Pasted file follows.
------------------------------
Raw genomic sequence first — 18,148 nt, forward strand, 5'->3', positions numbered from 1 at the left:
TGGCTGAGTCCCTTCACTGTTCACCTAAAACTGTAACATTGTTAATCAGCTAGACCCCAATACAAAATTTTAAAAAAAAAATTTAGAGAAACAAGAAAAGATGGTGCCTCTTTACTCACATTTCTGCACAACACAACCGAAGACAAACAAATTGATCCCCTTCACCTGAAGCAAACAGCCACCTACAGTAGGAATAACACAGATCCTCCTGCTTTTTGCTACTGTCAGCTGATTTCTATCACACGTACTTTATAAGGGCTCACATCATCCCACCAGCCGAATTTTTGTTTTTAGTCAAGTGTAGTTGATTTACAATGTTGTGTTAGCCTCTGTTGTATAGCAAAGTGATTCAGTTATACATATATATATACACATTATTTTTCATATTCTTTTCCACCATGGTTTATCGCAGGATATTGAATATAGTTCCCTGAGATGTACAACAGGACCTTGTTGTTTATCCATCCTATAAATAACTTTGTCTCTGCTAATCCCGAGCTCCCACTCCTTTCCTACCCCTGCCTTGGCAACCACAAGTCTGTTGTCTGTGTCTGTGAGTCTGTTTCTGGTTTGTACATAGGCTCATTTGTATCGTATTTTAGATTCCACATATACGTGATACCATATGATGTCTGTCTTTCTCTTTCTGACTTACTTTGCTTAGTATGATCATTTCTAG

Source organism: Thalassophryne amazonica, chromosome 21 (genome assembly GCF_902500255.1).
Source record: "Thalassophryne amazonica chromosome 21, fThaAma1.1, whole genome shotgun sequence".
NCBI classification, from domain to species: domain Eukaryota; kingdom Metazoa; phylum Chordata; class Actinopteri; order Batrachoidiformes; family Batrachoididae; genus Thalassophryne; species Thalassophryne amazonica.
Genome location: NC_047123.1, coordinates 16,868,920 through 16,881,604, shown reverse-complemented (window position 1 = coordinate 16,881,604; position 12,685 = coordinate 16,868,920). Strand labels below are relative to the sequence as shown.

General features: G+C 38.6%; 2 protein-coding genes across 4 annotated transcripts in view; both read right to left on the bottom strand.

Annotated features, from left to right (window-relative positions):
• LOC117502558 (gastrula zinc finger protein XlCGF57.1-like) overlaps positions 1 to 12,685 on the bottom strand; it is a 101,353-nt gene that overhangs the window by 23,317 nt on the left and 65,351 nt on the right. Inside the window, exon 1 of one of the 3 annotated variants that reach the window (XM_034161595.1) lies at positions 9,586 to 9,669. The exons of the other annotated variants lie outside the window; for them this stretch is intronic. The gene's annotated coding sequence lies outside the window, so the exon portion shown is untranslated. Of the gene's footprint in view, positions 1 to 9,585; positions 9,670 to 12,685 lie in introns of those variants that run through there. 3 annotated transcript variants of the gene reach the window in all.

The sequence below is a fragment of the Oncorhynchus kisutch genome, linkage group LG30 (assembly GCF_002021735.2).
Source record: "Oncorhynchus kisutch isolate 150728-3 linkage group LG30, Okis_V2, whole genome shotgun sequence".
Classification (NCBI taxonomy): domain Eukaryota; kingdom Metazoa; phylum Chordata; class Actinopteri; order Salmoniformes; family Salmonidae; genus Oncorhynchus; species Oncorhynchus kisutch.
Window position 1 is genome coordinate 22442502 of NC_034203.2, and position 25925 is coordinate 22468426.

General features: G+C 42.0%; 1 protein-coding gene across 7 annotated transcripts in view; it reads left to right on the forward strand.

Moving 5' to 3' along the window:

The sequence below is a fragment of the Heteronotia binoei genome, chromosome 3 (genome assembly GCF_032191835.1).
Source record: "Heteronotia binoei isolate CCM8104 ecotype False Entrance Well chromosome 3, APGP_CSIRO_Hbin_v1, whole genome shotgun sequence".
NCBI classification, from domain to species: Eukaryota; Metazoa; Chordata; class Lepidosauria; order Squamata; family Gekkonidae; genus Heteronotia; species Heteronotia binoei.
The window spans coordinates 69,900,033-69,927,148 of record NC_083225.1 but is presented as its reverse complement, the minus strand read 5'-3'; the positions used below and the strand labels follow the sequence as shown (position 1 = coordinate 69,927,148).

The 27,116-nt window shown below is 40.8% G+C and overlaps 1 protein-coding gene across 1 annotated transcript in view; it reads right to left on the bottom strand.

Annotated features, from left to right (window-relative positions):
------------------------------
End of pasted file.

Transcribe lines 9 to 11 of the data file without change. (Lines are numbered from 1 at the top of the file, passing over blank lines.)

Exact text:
• LOC117502558 (gastrula zinc finger protein XlCGF57.1-like) overlaps positions 1 to 12,685 on the bottom strand; it is a 101,353-nt gene that overhangs the window by 23,317 nt on the left and 65,351 nt on the right. Inside the window, exon 1 of one of the 3 annotated variants that reach the window (XM_034161595.1) lies at positions 9,586 to 9,669. The exons of the other annotated variants lie outside the window; for them this stretch is intronic. The gene's annotated coding sequence lies outside the window, so the exon portion shown is untranslated. Of the gene's footprint in view, positions 1 to 9,585; positions 9,670 to 12,685 lie in introns of those variants that run through there. 3 annotated transcript variants of the gene reach the window in all.

The sequence below is a fragment of the Oncorhynchus kisutch genome, linkage group LG30 (assembly GCF_002021735.2).
Source record: "Oncorhynchus kisutch isolate 150728-3 linkage group LG30, Okis_V2, whole genome shotgun sequence".